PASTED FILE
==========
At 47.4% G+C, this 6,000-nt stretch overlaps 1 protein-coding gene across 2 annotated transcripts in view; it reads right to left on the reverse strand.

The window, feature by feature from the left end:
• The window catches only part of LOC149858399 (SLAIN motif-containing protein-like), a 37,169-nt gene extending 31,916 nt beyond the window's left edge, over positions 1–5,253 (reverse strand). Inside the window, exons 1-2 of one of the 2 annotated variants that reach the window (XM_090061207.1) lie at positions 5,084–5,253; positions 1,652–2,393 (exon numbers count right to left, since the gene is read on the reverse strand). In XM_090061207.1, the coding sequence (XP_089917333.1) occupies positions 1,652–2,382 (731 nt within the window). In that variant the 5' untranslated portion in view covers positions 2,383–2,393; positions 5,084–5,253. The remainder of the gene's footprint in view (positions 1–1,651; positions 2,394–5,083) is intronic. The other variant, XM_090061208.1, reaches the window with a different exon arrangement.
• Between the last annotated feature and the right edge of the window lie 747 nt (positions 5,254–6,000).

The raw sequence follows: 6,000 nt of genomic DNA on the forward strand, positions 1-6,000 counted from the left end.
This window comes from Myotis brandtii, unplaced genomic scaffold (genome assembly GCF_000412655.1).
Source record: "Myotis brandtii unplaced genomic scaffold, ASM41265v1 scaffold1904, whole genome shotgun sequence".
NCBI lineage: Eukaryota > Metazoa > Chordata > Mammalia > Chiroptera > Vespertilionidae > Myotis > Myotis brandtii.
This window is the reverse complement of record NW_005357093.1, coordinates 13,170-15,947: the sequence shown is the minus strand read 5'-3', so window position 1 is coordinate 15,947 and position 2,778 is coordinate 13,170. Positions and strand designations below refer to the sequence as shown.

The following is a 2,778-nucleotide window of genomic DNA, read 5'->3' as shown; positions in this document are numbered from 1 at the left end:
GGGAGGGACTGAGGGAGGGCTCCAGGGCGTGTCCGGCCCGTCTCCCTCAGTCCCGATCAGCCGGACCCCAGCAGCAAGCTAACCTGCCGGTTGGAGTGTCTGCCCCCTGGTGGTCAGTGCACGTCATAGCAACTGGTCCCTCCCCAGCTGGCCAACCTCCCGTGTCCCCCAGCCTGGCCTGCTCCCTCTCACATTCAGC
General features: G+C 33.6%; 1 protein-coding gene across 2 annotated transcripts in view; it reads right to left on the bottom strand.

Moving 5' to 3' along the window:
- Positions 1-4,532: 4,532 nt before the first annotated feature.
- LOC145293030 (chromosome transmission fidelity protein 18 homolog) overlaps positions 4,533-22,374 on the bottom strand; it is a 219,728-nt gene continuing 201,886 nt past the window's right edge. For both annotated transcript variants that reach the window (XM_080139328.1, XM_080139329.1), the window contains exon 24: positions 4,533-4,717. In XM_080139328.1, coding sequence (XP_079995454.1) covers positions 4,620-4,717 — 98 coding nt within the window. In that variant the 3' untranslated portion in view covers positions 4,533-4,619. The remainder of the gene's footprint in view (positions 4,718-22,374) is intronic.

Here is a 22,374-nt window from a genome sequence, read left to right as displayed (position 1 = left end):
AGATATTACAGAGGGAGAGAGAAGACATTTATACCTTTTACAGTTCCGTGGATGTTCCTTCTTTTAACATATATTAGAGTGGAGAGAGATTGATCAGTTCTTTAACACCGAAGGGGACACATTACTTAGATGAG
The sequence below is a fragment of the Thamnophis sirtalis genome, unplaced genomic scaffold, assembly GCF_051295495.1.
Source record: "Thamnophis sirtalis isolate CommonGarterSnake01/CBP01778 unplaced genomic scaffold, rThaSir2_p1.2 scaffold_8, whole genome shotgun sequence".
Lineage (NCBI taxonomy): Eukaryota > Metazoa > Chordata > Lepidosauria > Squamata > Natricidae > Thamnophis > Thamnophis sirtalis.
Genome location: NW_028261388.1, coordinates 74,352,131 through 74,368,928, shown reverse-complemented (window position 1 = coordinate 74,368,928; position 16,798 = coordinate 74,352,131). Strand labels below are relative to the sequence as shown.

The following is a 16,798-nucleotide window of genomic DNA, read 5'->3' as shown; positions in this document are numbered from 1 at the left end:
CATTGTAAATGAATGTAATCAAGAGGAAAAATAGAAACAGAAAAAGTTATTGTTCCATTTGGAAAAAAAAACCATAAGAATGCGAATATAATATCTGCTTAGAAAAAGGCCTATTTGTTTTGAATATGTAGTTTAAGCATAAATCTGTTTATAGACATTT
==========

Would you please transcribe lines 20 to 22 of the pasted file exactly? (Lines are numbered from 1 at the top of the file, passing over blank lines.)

Lineage (NCBI taxonomy): Eukaryota > Metazoa > Chordata > Lepidosauria > Squamata > Natricidae > Thamnophis > Thamnophis sirtalis.
Genome location: NW_028261388.1, coordinates 74,352,131 through 74,368,928, shown reverse-complemented (window position 1 = coordinate 74,368,928; position 16,798 = coordinate 74,352,131). Strand labels below are relative to the sequence as shown.

The following is a 16,798-nucleotide window of genomic DNA, read 5'->3' as shown; positions in this document are numbered from 1 at the left end: